A 245-Word Sentence

In “A Writer’s Justification,” Adam Ehrlich Sachs wrote a really long sentence:

Even if he succeeded in lining up all of his sentences on the right-hand margin of Word, he would then send the manuscript off to an agent who, with a single minor edit on page 1, would throw all of his painstaking formatting out of whack, unwittingly eliminating, with a well-intended keystroke, years of labor; and even if she edited nothing, his editor would probably edit something, and destroy everything; and even if his editor edited nothing, his copy editor would change a “1” to a “one,” and thereby destroy everything; and even if his copy editor destroyed nothing, the manuscript would then be typeset properly, his sentences would be lined up by a professional using the appropriate technology, by no means Microsoft Word, and his flush sentences would be jettisoned for the typesetter’s even flusher ones; and even if none of that happened, if his book were never properly typeset, if it were never copy edited, if it were never edited, even if he never found an agent, even if he self-published his book, simply uploaded his Word document to the Internet—even then no one would notice his meticulously, madly flush right-hand margin, since even he, while reading, paid almost no attention to the right-hand margin, ragged or justified, he paid almost no attention to it at all, a ragged right-hand margin never bothered him as a reader whatsoever, even though as a writer it was a scene of the most acute, unrelenting psychological drama.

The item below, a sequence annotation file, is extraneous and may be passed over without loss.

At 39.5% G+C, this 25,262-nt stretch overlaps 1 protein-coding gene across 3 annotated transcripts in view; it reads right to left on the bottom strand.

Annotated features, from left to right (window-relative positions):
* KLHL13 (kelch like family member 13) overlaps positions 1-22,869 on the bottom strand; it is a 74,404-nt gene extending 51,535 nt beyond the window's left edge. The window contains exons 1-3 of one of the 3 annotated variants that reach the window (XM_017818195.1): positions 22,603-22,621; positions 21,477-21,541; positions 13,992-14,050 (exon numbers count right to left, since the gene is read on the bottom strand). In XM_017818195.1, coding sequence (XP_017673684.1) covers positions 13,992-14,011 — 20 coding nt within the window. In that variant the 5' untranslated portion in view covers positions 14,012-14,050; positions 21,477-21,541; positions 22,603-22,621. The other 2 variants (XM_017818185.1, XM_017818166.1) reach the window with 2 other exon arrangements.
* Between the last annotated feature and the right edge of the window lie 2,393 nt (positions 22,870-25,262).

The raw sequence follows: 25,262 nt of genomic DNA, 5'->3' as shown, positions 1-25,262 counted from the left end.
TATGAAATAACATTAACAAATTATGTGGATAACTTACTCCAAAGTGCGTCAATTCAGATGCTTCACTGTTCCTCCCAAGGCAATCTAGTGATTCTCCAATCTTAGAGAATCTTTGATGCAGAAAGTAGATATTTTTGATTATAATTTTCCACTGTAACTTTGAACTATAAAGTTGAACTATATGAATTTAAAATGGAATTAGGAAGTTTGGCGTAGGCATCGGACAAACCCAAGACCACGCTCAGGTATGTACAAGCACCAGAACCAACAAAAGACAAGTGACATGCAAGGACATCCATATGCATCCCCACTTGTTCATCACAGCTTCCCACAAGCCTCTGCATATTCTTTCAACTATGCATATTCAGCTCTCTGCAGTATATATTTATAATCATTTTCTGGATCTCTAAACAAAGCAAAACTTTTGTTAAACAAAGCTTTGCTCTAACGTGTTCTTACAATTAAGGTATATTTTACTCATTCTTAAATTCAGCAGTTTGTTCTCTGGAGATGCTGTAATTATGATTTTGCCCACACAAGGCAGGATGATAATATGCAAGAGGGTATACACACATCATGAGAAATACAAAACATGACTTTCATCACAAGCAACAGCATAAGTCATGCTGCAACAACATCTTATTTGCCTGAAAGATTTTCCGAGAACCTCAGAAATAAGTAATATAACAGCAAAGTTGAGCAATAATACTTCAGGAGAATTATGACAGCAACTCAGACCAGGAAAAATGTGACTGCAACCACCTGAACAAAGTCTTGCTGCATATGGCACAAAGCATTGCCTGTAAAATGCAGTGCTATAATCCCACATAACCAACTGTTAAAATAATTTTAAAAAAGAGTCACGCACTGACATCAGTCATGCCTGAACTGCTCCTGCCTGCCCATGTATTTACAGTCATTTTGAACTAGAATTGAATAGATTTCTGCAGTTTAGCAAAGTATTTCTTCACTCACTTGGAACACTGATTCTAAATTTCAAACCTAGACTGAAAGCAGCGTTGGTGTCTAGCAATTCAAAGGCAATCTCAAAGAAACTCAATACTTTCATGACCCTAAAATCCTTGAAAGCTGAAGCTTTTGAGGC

Just brilliant.